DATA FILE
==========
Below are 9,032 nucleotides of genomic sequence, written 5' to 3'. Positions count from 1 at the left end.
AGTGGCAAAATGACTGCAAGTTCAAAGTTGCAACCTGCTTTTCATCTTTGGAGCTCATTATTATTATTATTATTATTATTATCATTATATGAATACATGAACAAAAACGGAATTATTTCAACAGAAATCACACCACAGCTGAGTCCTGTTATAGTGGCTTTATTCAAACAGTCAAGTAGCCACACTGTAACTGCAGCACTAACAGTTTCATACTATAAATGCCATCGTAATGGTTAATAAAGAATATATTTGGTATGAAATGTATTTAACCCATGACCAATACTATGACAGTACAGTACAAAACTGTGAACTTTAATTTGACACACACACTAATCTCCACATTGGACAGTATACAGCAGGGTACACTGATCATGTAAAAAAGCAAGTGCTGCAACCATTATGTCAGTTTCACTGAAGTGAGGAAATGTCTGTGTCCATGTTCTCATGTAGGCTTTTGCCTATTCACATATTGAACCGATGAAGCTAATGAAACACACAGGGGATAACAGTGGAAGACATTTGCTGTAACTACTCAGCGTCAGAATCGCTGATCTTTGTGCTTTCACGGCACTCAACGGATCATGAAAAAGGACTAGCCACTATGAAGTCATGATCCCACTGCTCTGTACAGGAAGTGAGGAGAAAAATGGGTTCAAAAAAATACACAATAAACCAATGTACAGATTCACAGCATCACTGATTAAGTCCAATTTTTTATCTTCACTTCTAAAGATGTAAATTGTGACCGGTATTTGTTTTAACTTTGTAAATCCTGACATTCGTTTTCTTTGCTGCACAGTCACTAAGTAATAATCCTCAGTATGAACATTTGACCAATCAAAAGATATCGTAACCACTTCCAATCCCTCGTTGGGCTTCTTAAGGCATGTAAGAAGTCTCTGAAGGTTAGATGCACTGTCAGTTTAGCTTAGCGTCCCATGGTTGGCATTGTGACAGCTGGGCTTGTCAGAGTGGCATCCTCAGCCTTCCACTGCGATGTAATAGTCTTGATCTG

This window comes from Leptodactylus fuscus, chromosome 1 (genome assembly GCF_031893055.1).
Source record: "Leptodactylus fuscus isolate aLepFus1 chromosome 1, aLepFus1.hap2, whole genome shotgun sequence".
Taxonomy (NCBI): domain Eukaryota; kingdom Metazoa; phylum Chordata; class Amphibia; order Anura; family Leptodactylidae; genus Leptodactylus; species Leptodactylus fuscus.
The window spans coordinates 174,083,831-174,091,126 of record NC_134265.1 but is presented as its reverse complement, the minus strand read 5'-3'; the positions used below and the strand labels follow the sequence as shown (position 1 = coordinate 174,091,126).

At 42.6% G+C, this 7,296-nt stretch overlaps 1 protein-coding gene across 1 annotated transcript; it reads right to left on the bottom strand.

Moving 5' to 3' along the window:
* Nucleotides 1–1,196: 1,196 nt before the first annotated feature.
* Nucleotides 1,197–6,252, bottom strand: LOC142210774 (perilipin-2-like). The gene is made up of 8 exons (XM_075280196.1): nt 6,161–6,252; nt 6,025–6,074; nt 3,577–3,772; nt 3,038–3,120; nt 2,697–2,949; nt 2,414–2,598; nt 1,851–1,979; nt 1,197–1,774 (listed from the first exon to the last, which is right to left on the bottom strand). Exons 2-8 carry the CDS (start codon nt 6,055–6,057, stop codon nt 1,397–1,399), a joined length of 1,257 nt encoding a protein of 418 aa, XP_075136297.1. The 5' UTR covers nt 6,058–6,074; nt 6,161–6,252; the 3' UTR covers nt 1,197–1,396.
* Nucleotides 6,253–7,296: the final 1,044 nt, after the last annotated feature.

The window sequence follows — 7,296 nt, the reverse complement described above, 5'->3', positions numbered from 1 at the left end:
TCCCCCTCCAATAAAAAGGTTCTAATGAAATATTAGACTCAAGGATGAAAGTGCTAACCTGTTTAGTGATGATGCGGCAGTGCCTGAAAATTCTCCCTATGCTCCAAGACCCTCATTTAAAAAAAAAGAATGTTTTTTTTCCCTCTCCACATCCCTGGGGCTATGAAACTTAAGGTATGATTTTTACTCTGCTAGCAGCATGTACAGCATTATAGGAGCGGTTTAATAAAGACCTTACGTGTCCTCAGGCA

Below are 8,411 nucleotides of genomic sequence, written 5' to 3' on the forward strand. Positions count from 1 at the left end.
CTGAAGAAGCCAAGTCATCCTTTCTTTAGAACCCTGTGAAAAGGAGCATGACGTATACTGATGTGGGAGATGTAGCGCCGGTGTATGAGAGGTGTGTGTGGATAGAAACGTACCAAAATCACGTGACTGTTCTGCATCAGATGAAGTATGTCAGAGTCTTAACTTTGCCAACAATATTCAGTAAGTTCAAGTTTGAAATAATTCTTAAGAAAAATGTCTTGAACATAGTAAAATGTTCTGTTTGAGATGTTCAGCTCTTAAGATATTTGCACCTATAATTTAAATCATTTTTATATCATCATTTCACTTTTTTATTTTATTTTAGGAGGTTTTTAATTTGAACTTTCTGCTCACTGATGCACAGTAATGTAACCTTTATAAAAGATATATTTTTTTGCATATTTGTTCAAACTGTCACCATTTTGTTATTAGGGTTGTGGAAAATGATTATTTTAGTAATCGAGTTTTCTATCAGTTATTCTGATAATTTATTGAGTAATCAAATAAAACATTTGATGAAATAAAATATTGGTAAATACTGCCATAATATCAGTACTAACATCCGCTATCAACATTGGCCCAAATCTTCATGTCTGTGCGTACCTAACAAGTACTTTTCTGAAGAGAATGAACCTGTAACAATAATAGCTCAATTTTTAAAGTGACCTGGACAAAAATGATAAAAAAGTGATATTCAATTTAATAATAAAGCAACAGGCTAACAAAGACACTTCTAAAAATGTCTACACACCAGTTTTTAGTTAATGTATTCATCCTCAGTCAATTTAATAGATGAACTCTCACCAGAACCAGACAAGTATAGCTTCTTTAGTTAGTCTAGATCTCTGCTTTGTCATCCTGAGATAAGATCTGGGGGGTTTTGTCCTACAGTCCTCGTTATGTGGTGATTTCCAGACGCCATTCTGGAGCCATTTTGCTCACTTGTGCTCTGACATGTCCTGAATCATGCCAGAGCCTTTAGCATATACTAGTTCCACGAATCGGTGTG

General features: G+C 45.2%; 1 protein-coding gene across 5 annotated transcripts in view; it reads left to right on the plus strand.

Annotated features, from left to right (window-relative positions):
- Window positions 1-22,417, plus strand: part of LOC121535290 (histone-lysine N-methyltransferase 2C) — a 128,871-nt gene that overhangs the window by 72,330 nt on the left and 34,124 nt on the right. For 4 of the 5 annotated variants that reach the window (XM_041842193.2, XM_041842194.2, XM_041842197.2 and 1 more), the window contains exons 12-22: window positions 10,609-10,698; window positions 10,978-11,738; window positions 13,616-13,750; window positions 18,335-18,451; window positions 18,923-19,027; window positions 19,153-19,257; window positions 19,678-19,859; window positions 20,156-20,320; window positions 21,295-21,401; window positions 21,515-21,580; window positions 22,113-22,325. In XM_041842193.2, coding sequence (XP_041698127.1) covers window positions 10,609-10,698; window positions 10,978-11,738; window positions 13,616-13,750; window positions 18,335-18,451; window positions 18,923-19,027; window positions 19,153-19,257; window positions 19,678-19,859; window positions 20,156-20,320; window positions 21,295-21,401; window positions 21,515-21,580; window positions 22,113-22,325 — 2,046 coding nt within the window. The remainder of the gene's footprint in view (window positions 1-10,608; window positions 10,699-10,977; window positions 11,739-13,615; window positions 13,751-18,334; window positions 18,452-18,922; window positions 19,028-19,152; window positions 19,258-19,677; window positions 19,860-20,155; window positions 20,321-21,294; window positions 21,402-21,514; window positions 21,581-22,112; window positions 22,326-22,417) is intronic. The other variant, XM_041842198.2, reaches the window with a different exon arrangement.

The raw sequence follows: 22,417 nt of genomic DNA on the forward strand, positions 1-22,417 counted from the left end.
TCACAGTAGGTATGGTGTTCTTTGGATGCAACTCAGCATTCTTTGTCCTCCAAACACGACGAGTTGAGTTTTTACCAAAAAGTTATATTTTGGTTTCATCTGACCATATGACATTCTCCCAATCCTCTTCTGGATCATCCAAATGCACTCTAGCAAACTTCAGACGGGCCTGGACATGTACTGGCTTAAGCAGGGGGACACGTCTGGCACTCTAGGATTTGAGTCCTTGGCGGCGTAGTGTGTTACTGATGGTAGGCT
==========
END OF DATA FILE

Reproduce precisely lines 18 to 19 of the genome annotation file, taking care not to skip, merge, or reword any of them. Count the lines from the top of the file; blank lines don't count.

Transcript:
- Window positions 1-22,417, plus strand: part of LOC121535290 (histone-lysine N-methyltransferase 2C) — a 128,871-nt gene that overhangs the window by 72,330 nt on the left and 34,124 nt on the right. For 4 of the 5 annotated variants that reach the window (XM_041842193.2, XM_041842194.2, XM_041842197.2 and 1 more), the window contains exons 12-22: window positions 10,609-10,698; window positions 10,978-11,738; window positions 13,616-13,750; window positions 18,335-18,451; window positions 18,923-19,027; window positions 19,153-19,257; window positions 19,678-19,859; window positions 20,156-20,320; window positions 21,295-21,401; window positions 21,515-21,580; window positions 22,113-22,325. In XM_041842193.2, coding sequence (XP_041698127.1) covers window positions 10,609-10,698; window positions 10,978-11,738; window positions 13,616-13,750; window positions 18,335-18,451; window positions 18,923-19,027; window positions 19,153-19,257; window positions 19,678-19,859; window positions 20,156-20,320; window positions 21,295-21,401; window positions 21,515-21,580; window positions 22,113-22,325 — 2,046 coding nt within the window. The remainder of the gene's footprint in view (window positions 1-10,608; window positions 10,699-10,977; window positions 11,739-13,615; window positions 13,751-18,334; window positions 18,452-18,922; window positions 19,028-19,152; window positions 19,258-19,677; window positions 19,860-20,155; window positions 20,321-21,294; window positions 21,402-21,514; window positions 21,581-22,112; window positions 22,326-22,417) is intronic. The other variant, XM_041842198.2, reaches the window with a different exon arrangement.

The raw sequence follows: 22,417 nt of genomic DNA on the forward strand, positions 1-22,417 counted from the left end.